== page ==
I join the Tiger beat and the James gang for a day each. This amounted to the usual media clusters, clogging up neighborhoods like an occupying force. Everybody was looking for a unique angle, but we all got the same thing: basically, nothing.
It’s a lot more fun when you’re snatching somebody else’s exclusive, like my gotcha with the bikini model. It takes two trips to cajole the woman who has the photos, but I finally convince her to sell them.
“I already gave them to the network,” she reminds me.
“They didn’t give you any money, so you don’t have a deal with them. They’re exploiting you.” There’s genuine anger in my voice. I’m pissed at the jackals in New York who rely on the public’s inexperience in dealing with national media.
It’s their hypocrisy that really gets me. I hear the sanctimonious denials of checkbook journalism, but I received a $400 finder’s fee for hooking up another newsmagazine with photos of the adolescent Kristin Rossum. She was the toxicologist at the San Diego County Medical Examiner’s Office who poisoned her husband in the infamous “American Beauty Murder.” The forensic femme fatale is serving a life sentence, though she is appealing her conviction.
I mix it up with a second network over the Rossum story. A female producer asks me to take notes during the murder trial, which lasts for weeks.
“Do you have any idea how extraordinary it is for you to be working for us under these circumstances?” she demands, sensing my lack of deference. She’s based on the East Coast, one of the feudal lords who rule the media fiefdoms. I’m in San Diego, a clueless serf.
Her partner at the newsmagazine gets tweaked when I recommend a local cameraman to spray some video outside the courthouse. He’s freelanced for other big-name outfits, but she’s never heard of him.
“I can’t deal with this,” she whines.
The bikini model won’t be nearly as big as Rossum was, though the bathing beauty has her own salacious kick: her body, stuffed in a suitcase, was so mutilated that pathologists identified the corpse by serial numbers on her breast implants. That’s why the syndicated media love the story. It’s another nice payday for me, if I can keep the deal from going sideways.
The Chula Vista woman with the $750 portfolio is worried. “I just don’t want to get in trouble with the network,” she says.
“Give them my number. I’d love to tell them exactly what I think of the way they treated you.”
I never get the chance. By the time I return from copying her prints, which I scanned and emailed to the syndicated show, I’ve become the bad guy. The newsmagazine is now offering more money than the woman has already accepted from my bureau chief. Naturally, she wants the extra cash.
“But you didn’t have anything before I showed up,” I explain patiently. “The network is the one that’s screwing you. We’re the people who are treating you fairly.”
“No, you’re taking advantage of me. I never agreed to anything.”
I apologize, but she’s the one who should be thanking me. It’s pointless to continue the discussion. This frazzled woman doesn’t understand how she’s getting abused again. The gutless TV execs in New York are using her to cover up their own incompetence.
I drive home to North County. The bureau chief in L.A. calls with even more distressing developments.
“Kevin, I have to ask you a question: Did you steal those photos?”
“No, I’m better than that.”
“Oh, I know.” He’s laughing, so everything’s cool. “Their lawyers called our lawyers,” he continues. “They’re claiming that Kevin Koch grabbed the shots out of the lady’s hand and ran out the door.”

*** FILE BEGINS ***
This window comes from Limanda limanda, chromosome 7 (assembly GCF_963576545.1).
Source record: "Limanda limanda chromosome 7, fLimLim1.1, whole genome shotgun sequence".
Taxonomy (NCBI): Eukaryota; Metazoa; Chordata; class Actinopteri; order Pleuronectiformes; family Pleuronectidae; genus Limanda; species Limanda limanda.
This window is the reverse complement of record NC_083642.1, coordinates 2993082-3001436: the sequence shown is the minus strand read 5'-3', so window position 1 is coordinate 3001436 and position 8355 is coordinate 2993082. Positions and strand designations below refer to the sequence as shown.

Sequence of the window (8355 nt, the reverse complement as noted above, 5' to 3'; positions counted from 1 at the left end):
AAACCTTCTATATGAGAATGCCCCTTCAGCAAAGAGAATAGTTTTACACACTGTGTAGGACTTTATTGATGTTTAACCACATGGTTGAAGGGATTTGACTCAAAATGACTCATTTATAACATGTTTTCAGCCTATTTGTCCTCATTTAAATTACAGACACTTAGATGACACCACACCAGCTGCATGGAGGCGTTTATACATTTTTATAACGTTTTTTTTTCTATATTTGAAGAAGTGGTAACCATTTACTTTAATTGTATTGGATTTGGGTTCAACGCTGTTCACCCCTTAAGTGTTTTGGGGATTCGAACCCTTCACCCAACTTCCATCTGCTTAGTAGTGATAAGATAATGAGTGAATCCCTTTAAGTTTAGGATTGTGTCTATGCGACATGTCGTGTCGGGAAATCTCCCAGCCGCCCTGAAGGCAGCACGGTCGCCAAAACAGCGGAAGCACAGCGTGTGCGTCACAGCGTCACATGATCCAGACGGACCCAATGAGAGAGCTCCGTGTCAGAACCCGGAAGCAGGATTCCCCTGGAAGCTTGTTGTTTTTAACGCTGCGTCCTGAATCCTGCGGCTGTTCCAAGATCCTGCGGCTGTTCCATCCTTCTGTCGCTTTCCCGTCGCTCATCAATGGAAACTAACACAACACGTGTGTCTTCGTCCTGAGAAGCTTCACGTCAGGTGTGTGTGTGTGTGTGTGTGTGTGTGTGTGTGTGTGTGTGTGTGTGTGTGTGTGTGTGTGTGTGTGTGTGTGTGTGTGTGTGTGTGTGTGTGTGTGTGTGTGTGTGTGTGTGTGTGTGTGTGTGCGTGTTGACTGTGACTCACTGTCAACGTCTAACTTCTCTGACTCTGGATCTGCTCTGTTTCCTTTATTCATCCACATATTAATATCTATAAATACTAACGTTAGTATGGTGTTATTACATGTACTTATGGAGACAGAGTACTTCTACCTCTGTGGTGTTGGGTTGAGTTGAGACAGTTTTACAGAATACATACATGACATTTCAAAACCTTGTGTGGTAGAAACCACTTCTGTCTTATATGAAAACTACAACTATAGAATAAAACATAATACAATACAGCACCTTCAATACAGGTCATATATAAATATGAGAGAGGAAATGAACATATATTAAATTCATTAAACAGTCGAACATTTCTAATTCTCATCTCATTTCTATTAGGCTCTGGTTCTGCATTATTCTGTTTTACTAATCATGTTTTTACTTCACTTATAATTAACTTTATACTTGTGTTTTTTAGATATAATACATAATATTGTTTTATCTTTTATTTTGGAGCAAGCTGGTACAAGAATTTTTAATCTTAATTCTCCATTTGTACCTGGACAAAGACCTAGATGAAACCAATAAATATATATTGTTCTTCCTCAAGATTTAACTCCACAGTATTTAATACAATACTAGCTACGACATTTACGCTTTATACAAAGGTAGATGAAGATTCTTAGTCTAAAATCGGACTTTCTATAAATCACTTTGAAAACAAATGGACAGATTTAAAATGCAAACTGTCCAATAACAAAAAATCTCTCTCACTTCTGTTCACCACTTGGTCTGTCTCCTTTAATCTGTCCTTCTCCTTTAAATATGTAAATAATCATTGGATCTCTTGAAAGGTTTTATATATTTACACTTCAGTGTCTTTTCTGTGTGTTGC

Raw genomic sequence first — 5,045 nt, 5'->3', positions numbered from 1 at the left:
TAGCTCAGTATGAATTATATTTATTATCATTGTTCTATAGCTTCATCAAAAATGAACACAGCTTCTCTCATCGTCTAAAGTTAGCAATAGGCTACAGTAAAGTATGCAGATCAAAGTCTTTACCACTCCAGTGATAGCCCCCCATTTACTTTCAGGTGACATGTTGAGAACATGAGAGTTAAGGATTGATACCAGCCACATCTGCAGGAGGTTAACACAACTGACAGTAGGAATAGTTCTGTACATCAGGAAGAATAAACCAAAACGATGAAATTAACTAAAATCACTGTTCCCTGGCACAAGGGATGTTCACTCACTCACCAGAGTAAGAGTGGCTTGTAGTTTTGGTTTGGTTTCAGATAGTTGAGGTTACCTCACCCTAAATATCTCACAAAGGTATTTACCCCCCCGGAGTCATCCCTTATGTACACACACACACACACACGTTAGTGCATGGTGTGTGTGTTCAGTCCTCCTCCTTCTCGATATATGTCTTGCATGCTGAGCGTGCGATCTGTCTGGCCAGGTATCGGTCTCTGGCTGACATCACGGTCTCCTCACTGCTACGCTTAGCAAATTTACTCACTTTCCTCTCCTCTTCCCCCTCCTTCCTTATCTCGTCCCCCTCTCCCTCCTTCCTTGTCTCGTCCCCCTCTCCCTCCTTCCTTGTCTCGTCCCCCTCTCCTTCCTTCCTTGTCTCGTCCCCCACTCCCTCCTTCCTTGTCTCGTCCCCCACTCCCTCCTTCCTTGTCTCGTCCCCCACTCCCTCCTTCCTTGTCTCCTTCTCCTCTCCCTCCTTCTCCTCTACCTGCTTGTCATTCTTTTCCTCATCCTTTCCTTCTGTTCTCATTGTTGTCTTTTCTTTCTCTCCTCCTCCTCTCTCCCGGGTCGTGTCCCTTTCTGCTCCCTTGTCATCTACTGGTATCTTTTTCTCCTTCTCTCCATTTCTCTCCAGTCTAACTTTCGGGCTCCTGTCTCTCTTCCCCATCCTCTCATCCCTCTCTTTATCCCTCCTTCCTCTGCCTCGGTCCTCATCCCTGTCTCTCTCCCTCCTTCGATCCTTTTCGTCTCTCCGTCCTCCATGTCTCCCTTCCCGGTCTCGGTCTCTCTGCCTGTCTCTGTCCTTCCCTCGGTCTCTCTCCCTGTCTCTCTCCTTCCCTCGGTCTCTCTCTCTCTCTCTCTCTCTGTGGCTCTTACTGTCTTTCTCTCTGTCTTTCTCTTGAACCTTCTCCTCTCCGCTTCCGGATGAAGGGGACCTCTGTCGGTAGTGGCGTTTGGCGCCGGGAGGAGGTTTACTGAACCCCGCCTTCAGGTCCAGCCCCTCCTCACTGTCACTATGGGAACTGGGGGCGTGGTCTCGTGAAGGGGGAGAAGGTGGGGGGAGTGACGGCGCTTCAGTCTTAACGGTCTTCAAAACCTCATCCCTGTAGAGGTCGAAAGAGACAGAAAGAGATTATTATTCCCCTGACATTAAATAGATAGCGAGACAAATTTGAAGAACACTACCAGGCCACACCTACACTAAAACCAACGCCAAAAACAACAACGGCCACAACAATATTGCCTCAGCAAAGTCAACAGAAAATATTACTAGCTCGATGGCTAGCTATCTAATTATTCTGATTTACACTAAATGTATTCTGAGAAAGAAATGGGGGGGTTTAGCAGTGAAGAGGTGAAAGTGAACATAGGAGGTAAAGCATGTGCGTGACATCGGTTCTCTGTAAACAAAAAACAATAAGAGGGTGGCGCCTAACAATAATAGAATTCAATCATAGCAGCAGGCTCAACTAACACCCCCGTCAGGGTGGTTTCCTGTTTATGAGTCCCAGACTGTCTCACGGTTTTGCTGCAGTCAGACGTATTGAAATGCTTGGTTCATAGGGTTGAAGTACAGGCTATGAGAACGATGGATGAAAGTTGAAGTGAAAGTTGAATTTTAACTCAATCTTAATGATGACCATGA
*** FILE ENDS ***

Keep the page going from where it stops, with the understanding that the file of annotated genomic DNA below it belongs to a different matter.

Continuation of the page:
The vicious lies about my behavior aren’t as comical as the mishandling of my last name. It’s Cox, not Koch.
“They couldn’t get one frigging fact right?”
We chat about the network’s pathetic tactics. There’s a perverse pleasure in being labeled as thieves. If the newsmagazine’s attorneys are lashing out like this, we must have really nailed them with our Doc Martens.
Like most legal blustering, it all evaporates. Later that afternoon, the bureau chief calls back. I’m not being accused of a felony anymore. The woman in Chula Vista is happy. She’s undoubtedly realized that she’s $750 richer, thanks to a freelancer named Koch.
I’m working another job for the syndicated entertainment program, following up on the guy who kidnaps a teenager from Utah named Elizabeth Smart. Apparently, the perp gets on I-15 and keeps heading south, because he ends up in Lakeside. When he hits the streets — in a beard and a bathrobe — a woman in her car takes home video of the spectacle through the windshield, complete with a hilarious audio track.
On the tape, she makes up a name for the hairy freak: Osama bin Dairy Queen, because the dude is standing outside the fast-food joint. “He’s a very scary man,” she adds.
That clip, maybe a couple of minutes long, was worth $1500 to the amateur newshound. I feel sorry for the local affiliates who can’t keep up when my bureau chief in L.A. whips out his wallet. He is also buying lunch today to celebrate our East County score. I join the crew from the bureau as we chauffeur the four-figure videographer around town so the competition can’t find her.
As we’re cruising west on I-8, my cell phone rings. It’s an assignment editor at a TV station in San Diego, where I once worked as a reporter.
“Where are you right now?” he asks, a blast from the past: that was his opening line as he prepared to launch me like buckshot at stories from Oceanside to San Ysidro.
“I’m going to feed the Lakeside video.”
“Is there any way I could get a copy?” He’s pleading because his bosses are all over him. I know the players and can imagine the scene. I haven’t been gone that long. But they’re SOL because my syndicated show appears on a different affiliate in the market, and I can’t share with them. Even if I could, the locals don’t have that kind of coin. I’m not about to cheat the woman who bagged Osama bin Dairy Queen.